ESSAYS AND STUDIES
ECONOMIES OF THE WESTERN BALKAN COUNTRIES ‒ THE PLACE AND ROLE OF SERBIA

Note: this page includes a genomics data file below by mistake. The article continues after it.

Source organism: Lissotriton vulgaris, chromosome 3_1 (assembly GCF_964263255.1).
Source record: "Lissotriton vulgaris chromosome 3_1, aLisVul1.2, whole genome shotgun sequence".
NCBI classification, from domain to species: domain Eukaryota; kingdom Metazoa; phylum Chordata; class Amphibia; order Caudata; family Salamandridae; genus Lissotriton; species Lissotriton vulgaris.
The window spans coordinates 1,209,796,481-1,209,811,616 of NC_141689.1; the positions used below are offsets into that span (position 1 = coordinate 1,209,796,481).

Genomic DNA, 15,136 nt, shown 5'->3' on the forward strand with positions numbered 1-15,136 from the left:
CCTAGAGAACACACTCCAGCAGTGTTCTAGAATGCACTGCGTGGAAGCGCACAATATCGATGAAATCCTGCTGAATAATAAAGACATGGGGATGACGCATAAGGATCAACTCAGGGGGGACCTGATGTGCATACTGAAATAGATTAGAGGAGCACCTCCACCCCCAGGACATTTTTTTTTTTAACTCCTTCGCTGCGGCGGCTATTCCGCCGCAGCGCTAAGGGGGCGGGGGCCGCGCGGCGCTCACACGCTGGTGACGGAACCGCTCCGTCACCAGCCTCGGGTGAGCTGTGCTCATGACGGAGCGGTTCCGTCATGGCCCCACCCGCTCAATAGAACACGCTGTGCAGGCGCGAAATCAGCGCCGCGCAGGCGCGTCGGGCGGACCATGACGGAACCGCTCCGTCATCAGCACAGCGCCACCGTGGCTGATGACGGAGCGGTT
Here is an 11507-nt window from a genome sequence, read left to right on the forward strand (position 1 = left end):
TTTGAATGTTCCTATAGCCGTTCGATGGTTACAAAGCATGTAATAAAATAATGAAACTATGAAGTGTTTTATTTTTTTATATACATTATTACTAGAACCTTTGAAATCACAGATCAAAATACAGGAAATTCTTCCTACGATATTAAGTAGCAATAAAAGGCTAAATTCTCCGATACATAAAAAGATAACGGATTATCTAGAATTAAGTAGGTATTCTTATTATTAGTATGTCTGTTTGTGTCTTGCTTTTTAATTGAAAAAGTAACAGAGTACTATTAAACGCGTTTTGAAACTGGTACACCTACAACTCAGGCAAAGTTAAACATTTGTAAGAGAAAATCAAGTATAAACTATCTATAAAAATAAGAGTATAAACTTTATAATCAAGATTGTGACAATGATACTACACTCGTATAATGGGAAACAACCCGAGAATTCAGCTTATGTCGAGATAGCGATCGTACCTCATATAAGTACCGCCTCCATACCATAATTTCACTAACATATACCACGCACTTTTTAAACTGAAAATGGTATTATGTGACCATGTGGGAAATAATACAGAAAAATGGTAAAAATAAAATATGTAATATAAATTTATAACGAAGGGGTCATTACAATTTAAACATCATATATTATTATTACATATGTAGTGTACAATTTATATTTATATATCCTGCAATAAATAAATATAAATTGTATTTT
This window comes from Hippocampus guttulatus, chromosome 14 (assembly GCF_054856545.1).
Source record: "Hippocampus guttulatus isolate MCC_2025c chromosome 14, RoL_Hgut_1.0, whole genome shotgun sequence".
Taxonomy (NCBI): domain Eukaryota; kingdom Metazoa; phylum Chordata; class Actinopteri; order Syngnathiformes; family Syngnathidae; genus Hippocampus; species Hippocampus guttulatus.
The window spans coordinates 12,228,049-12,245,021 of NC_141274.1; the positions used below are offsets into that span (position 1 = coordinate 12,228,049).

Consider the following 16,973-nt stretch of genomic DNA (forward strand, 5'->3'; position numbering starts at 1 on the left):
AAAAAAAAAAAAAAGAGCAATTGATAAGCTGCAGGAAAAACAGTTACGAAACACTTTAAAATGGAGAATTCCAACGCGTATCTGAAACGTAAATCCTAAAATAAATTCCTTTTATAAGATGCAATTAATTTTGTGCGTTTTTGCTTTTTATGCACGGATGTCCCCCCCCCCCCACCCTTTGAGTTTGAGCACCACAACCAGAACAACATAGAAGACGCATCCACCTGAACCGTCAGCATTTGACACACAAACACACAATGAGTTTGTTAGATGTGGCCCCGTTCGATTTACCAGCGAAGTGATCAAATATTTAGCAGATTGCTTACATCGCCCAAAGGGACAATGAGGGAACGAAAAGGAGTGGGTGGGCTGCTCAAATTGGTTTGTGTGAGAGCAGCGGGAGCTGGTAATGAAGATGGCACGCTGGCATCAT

The paper analyzes the state and structure of the economies of the Western Balkans, their characteristics, as well as their mutual influence, which is primarily expressed through the foreign trade within the CEFTA 2006 agreement. The author gives a comparative analysis of the state of the economies of the Western Balkans and explains the dominant role of Serbia in this region. Despite the fact that all observed countries trade the most with EU countries, Serbia stands out as their second most important foreign trade partner. The author reveals the place and role of Serbia in the economy of the Western Balkans, proving its leading position in regional trade. As the largest economy in the region and the largest market in the Western Balkans, Serbia is the dominant trader under the 2006 CEFTA agreement, and also stands out as the most successful in attracting foreign direct investment. The author explains the basic shortcomings of the Serbian economy but also answers the question of why, despite the inflow of foreign direct investments of over 22 billion euros, only in the previous ten years, Serbia has failed to achieve significant economic growth. Albania, Bosnia and Herzegovina, Montenegro, North Macedonia, and Serbia are countries with different levels of economic development, industrialization, and performance. Based on the presented macroeconomic indicators of the five observed countries and their most important trading partners, we were able to identify certain common factors. During the world economic crisis, all observed countries recorded a drastic decline in industrial production, ie a halt in economic growth. The process of privatization and deindustrialization is a common point in the countries of the Western Balkans, which in the observed period liberalized their foreign trade policy and promoted the inflow of foreign direct investment. All the economies of the Western Balkans suffer from a lack of domestic investment, high unemployment rates, have a large foreign trade deficit, public debt, are dependent on imports, and their exports are mainly based on low value-added products. The real economic growth of most of the observed countries in the last six years (before the outbreak of the Covid-19 crisis) was at an extremely low level and rarely exceeded 3%. In the period 2014-2019, Albania had an average growth of 2.9%, Bosnia and Herzegovina of 2.7%, Northern Macedonia of 2.8%, Serbia of 2.8%, and only Montenegro stands out with real GDP growth of 3.6%. With this state of the economy, virtually non-existent industry, and average salaries ranging from 390 euros in Albania to 525 euros in Montenegro, all Western Balkan economies are lagging behind the European Union average. For example, the average salary in Bulgaria in 2020, as the poorest EU member, was 690 euros, while in the same year in Serbia, as a leader in the Western Balkans, it reached only 512 euros. If we look exclusively at the trade relations of the Western Balkan countries, we can clearly conclude that Serbia is a leader in the region. Serbia is nominally the second most important foreign trade partner for all observed countries. When it comes to the 2006 CEFTA agreement, within which all trade in the Western Balkans takes place, Serbia is a leader with a foreign trade surplus in relation to all countries in the region. Serbia places about a quarter of its exports on the markets of CEFTA 2006, which is why the successful functioning of this agreement is of great importance for Serbia. However, although Serbia is by far the largest exporter in the region, its per capita exports are one of the lowest in Europe. The size of the Serbian economy, total GDP, the inflow of foreign direct investments, as well as the value of Serbian exports in relation to other countries in the region do not reflect the true picture. Serbia has a significantly higher population, so Montenegro still has a much higher GDP per capita, as well as an average salary, while Macedonia has a higher value of exports per capita. With the outbreak of the Covid-19 crisis, it is to be expected that in 2021, there will be a significant decline in the volume of foreign trade in intraregional trade, but the structure of exports and imports, ie Serbia’s position as a trade leader will not change. It could even be said that among other countries in the Western Balkans, there is a certain fear that Serbia, as the most important economy in the region, would be the dominant economic and political factor in the Western Balkans. However, by looking at the basic macroeconomic indicators, it is clear that Serbia has structural problems, which prevent it from being a hegemon of any kind in the region in the near future.